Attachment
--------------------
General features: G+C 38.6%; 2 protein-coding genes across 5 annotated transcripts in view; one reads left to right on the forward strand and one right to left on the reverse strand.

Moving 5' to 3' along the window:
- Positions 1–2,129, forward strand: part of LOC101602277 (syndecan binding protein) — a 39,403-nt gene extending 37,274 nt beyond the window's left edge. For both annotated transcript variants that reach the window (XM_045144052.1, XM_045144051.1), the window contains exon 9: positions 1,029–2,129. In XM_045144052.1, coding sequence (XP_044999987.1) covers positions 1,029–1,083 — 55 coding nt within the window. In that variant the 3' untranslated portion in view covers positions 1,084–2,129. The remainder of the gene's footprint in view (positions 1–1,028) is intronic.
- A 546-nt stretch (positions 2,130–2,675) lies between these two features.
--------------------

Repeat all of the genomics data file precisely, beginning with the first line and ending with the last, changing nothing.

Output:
General features: G+C 38.6%; 2 protein-coding genes across 5 annotated transcripts in view; one reads left to right on the forward strand and one right to left on the reverse strand.

Moving 5' to 3' along the window:
- Positions 1–2,129, forward strand: part of LOC101602277 (syndecan binding protein) — a 39,403-nt gene extending 37,274 nt beyond the window's left edge. For both annotated transcript variants that reach the window (XM_045144052.1, XM_045144051.1), the window contains exon 9: positions 1,029–2,129. In XM_045144052.1, coding sequence (XP_044999987.1) covers positions 1,029–1,083 — 55 coding nt within the window. In that variant the 3' untranslated portion in view covers positions 1,084–2,129. The remainder of the gene's footprint in view (positions 1–1,028) is intronic.
- A 546-nt stretch (positions 2,130–2,675) lies between these two features.